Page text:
Tabarez to revive Uruguay?
Yet another fifth place finish, yet another play-off – a hat-trick for Uruguay. They went to Korea and Japan after beating Australia, but missed out on Germany after losing to Australia. This time around they faced Costa Rica in the play-offs beating them 2-1 over two legs. They were beaten home and away by both Brazil and Argentina.
Uruguay have former national team manager and former AC Milan gaffer Oscar Tabarez at the helm this time around. Having got them to the round of 16 two decades ago, Oscar brings with him the know-how and the experience needed to break past the mould of also-rans.
Again, like Mexico, Uruguay lacks big name stars in their side, with the exception of Diego Forlan, who has been splendid for Atletico Madrid. Moments of brilliance will be hard to come by, and Tabarez would do well to instill a sense of workman-like ethic in his side.
TheHardTackle’s Player to Watch Out:
Diego Forlan, fresh off a Europa league victory, will be looking to carry his prolific club form into the World Cup as well. The ex-Manchester United striker could very well end up cutting a forlorn figure, if he doesn’t receive enough support from his lesser accomplished teammates.
Best Performance: Winners – 1998
Coach : Raymond Domenech
Make no mistake about it – Les Bleus are a team in disarray. This is not the team that progressed through the rounds in the 2006 World Cup with an air of quiet confidence and solidity. For a team bursting at the seams with big stars and footballing icons, they can only look at reaching the quarter finals on current form. The team is badly rife with internal dissent, and coach Raymond Domenech does not enjoy the confidence of his team and is reviled by the French national media. The team has come to rely on two strikers aged above 30 – Nicolas Anelka, who has had a good season with Chelsea, and Thierry Henry, who is seemingly well past his prime. The decision to leave out Vieira at the last minute, after talking up his chances all along, might come back to haunt Domenech.
The famous five!
France’s only bright spots will be the midfield, which despite the surprise exclusion of Samir Nasri can call upon the incredibly talented Franck Ribery and Florent Malouda on the flanks. Youann Gourcuff will have to mature well beyond expectations, if he is to fulfill the aspirations of a nation longing for a successor to Zidane’s role as an attacking midfielder and team nucleus.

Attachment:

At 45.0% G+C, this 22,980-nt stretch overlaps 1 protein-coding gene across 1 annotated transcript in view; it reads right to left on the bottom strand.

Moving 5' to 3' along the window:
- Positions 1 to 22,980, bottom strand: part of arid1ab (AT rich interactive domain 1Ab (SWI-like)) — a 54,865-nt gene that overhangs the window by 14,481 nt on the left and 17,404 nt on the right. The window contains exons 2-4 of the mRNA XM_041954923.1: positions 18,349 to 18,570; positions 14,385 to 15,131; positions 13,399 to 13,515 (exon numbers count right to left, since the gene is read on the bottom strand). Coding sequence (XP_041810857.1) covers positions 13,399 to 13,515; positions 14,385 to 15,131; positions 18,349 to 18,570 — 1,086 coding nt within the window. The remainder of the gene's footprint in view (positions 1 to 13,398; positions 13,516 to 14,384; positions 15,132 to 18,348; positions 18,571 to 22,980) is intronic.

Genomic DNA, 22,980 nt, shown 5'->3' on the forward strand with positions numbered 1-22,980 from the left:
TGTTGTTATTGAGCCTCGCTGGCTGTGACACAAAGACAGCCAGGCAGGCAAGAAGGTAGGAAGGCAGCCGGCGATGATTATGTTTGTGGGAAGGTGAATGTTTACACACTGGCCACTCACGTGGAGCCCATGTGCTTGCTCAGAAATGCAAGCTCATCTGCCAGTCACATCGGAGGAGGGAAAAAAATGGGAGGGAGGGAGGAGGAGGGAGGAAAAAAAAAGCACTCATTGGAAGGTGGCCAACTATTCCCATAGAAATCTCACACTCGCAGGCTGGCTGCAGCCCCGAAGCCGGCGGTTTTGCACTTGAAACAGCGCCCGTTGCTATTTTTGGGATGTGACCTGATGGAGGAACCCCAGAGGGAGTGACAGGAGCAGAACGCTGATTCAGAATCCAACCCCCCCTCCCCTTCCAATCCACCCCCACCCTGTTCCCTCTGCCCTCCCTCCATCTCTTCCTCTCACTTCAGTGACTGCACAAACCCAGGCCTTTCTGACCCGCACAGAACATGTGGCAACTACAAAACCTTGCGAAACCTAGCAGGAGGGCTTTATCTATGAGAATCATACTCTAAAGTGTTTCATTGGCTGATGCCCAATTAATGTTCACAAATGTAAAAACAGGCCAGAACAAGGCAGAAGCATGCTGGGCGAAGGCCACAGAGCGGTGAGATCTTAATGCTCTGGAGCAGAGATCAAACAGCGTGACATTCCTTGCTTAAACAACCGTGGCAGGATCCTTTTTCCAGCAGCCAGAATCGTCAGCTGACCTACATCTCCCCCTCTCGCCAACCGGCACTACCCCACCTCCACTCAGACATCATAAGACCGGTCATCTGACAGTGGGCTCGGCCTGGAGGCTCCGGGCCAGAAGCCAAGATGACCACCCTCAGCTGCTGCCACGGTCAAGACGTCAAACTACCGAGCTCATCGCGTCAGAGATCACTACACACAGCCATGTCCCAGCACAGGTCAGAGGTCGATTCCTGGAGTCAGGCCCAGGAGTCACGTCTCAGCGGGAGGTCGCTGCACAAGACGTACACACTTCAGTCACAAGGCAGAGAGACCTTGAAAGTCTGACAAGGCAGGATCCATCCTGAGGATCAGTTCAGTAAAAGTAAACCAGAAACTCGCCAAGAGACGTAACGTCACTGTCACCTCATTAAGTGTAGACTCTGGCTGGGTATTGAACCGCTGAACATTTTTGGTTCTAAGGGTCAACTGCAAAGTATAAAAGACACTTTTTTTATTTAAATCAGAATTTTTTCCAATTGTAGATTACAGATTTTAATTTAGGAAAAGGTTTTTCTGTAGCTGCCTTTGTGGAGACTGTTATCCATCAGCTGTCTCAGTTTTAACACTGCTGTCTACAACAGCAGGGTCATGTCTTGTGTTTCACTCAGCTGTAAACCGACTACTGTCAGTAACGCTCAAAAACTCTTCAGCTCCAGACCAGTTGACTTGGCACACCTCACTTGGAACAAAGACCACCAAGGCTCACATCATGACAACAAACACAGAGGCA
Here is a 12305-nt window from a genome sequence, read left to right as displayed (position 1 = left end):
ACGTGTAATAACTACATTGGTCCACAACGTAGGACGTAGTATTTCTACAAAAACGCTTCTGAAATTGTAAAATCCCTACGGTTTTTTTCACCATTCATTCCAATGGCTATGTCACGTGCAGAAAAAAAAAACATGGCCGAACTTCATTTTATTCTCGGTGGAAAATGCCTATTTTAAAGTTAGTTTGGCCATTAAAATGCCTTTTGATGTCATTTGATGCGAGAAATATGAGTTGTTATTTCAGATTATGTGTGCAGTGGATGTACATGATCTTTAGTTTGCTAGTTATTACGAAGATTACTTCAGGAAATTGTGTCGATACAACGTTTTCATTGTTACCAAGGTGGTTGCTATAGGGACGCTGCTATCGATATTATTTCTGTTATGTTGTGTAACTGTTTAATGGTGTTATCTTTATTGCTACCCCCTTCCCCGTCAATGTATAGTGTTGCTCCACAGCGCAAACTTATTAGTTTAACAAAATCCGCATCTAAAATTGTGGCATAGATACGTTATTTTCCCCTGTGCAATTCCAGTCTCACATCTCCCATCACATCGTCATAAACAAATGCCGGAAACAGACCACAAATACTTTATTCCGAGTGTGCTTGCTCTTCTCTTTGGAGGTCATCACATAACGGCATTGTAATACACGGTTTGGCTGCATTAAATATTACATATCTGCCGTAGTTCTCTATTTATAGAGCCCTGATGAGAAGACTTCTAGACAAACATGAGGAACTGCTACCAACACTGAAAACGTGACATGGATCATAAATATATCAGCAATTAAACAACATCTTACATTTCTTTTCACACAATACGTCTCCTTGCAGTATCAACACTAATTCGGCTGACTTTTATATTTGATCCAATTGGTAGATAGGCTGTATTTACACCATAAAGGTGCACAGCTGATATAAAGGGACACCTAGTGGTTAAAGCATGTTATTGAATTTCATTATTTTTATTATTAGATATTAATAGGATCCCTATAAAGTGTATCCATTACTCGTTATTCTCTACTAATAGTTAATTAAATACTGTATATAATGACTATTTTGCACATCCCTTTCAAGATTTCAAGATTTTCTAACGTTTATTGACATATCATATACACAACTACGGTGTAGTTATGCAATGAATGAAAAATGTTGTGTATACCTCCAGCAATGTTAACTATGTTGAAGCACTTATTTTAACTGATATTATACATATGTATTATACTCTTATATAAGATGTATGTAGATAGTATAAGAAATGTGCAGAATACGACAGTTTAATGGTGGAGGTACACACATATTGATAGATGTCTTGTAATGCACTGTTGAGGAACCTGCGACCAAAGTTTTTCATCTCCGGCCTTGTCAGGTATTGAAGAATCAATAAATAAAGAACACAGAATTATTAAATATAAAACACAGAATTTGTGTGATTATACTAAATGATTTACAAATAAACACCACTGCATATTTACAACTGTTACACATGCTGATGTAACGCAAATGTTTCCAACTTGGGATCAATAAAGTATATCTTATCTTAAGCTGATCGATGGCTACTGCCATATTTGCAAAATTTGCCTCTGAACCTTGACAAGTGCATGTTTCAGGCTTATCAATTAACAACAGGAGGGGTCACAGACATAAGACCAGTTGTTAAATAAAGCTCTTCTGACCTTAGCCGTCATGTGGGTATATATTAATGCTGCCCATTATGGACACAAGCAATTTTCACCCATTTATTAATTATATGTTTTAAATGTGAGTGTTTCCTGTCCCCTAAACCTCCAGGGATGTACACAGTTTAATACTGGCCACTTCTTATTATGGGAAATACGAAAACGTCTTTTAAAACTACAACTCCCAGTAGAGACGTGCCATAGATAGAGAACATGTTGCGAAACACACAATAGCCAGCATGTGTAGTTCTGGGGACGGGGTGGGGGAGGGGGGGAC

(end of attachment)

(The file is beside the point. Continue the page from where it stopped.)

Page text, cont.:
The defence looks reasonably resolute, with the likes of Clichy, Abidal, Gallas and Evra who can be called upon to deliver. Hugo Lloris, manning the posts, will be a calming influence on an unsettled side, despite his young years.
Don’t be surprised if the words ‘cheat’, ‘unfair’ etc are thrown around when France start their World Cup campaign. Thierry Henry’s famous double-handball is the reason they have a ticket to South Africa after beating Republic Of Ireland in the play-offs. They finished second to Serbia, after struggling throughout the campaign. Despite losing only one game, unconvincing draws against Romania and Serbia meant that France had to settle for a play-off.
France has an incredible array of individual talents, that it can call upon at any point in the tournament. With a line-up that is the envy of most nations, France should expect to move past the group stages, even with a couple of hiccups on the way. Should the side gel together and the stars come good at the right time, France could steam past the post-group stage opposition and find itself vying for a spot in the finals.
Raymond Domenech has done his best to ruin France’s high flying ambitions, with questionable tactics and poor squad selection. His reliance on aged strikers may prove disastrous, if France’s defense turns incredibly porous. The sex scandal that rocked the team recently isn’t helping matters either.
TheHardTackle’s Players to Watch Out:
Florent Malouda(Midfielder) &
Franck Ribery, should put his recent personal troubles aside, if France are to expect anything substantial from their talisman. His vulnerability to pacy defenders was severely exposed in Bayern Munich’s clash with Manchester United. Anything short of a clear head, and Ribery could be a liability.
Florent Malouda is clearly the most improved member of the national side in the past few years, and is an assest on the left flank. His pace can terrorize the sturdiest defensive lineups in the world, and much of France’s attacks will be channeled through him.
Hugo Lloris, as France’s custodian, comes highly recommended and will have a chance to prove he is not merely a figment of media-fuelled hype.
|Match||Date – Time||Venue|
|Johannesburg – JSC||South Africa||v||Mexico|
|Mangaung / Bloemfontein||France||v||South Africa|
The world will be watching when South Africa kicks-off the opening match against Mexico, and it is a great opportunity for either side to show what the possess in their arsenal. South Africa need to go into the final match against France not needing a win from the contest.
France’s early test comes from a stubborn Uruguay and it will show us how much last time’s runners-up have progressed in four years.
2. South Africa
We’re going for bit of a surprise here. Never rule out the home ground advantage! The Bafana Bafana can be expected to over-achieve and progress past the group stages. France, despite all the problems that beset the team, should still make it to the top of the group barring a disaster.
Mexico and Uruguay both have it in their sides, to take second spot but have not exactly set the stage alight for us to rate them any higher. It might be blasphemous to expect former winners Uruguay to not even make it past the group stages, but there’s a pretty good chance the Bafana Bafana will have the last laugh…